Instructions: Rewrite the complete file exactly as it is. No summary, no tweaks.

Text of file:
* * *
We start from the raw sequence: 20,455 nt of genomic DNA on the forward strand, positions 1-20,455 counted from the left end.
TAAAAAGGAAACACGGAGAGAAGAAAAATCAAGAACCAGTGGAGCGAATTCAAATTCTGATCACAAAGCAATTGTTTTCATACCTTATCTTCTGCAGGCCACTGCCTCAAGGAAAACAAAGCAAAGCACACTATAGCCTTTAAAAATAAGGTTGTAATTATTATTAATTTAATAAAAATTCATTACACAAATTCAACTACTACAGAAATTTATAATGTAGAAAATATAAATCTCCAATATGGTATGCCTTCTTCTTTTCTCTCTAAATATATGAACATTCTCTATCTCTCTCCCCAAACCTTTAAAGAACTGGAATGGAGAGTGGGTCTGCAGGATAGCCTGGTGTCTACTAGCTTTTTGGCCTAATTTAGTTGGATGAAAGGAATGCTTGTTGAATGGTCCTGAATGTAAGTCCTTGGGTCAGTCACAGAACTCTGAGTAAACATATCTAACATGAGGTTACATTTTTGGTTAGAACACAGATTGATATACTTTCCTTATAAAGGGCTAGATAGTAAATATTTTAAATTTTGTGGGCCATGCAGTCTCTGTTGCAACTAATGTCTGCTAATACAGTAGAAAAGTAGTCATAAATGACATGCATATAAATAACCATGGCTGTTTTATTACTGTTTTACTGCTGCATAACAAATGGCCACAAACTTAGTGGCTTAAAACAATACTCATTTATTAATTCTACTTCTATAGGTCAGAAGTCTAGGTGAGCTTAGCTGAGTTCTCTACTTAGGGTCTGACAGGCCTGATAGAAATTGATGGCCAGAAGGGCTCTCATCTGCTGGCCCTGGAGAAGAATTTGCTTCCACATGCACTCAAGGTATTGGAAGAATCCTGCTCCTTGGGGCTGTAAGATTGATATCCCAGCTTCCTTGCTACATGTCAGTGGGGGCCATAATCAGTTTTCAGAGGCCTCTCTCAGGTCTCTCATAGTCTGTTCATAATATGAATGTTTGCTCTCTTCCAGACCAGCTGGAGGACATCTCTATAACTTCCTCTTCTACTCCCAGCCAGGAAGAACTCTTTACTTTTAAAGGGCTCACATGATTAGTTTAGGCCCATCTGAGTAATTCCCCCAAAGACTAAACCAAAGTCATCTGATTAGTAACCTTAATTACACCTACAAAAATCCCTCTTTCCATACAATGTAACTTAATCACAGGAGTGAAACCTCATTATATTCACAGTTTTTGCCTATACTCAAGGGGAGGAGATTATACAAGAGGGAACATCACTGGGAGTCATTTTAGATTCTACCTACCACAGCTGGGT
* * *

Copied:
We start from the raw sequence: 20,455 nt of genomic DNA on the forward strand, positions 1-20,455 counted from the left end.
TAAAAAGGAAACACGGAGAGAAGAAAAATCAAGAACCAGTGGAGCGAATTCAAATTCTGATCACAAAGCAATTGTTTTCATACCTTATCTTCTGCAGGCCACTGCCTCAAGGAAAACAAAGCAAAGCACACTATAGCCTTTAAAAATAAGGTTGTAATTATTATTAATTTAATAAAAATTCATTACACAAATTCAACTACTACAGAAATTTATAATGTAGAAAATATAAATCTCCAATATGGTATGCCTTCTTCTTTTCTCTCTAAATATATGAACATTCTCTATCTCTCTCCCCAAACCTTTAAAGAACTGGAATGGAGAGTGGGTCTGCAGGATAGCCTGGTGTCTACTAGCTTTTTGGCCTAATTTAGTTGGATGAAAGGAATGCTTGTTGAATGGTCCTGAATGTAAGTCCTTGGGTCAGTCACAGAACTCTGAGTAAACATATCTAACATGAGGTTACATTTTTGGTTAGAACACAGATTGATATACTTTCCTTATAAAGGGCTAGATAGTAAATATTTTAAATTTTGTGGGCCATGCAGTCTCTGTTGCAACTAATGTCTGCTAATACAGTAGAAAAGTAGTCATAAATGACATGCATATAAATAACCATGGCTGTTTTATTACTGTTTTACTGCTGCATAACAAATGGCCACAAACTTAGTGGCTTAAAACAATACTCATTTATTAATTCTACTTCTATAGGTCAGAAGTCTAGGTGAGCTTAGCTGAGTTCTCTACTTAGGGTCTGACAGGCCTGATAGAAATTGATGGCCAGAAGGGCTCTCATCTGCTGGCCCTGGAGAAGAATTTGCTTCCACATGCACTCAAGGTATTGGAAGAATCCTGCTCCTTGGGGCTGTAAGATTGATATCCCAGCTTCCTTGCTACATGTCAGTGGGGGCCATAATCAGTTTTCAGAGGCCTCTCTCAGGTCTCTCATAGTCTGTTCATAATATGAATGTTTGCTCTCTTCCAGACCAGCTGGAGGACATCTCTATAACTTCCTCTTCTACTCCCAGCCAGGAAGAACTCTTTACTTTTAAAGGGCTCACATGATTAGTTTAGGCCCATCTGAGTAATTCCCCCAAAGACTAAACCAAAGTCATCTGATTAGTAACCTTAATTACACCTACAAAAATCCCTCTTTCCATACAATGTAACTTAATCACAGGAGTGAAACCTCATTATATTCACAGTTTTTGCCTATACTCAAGGGGAGGAGATTATACAAGAGGGAACATCACTGGGAGTCATTTTAGATTCTACCTACCACAGCTGGGT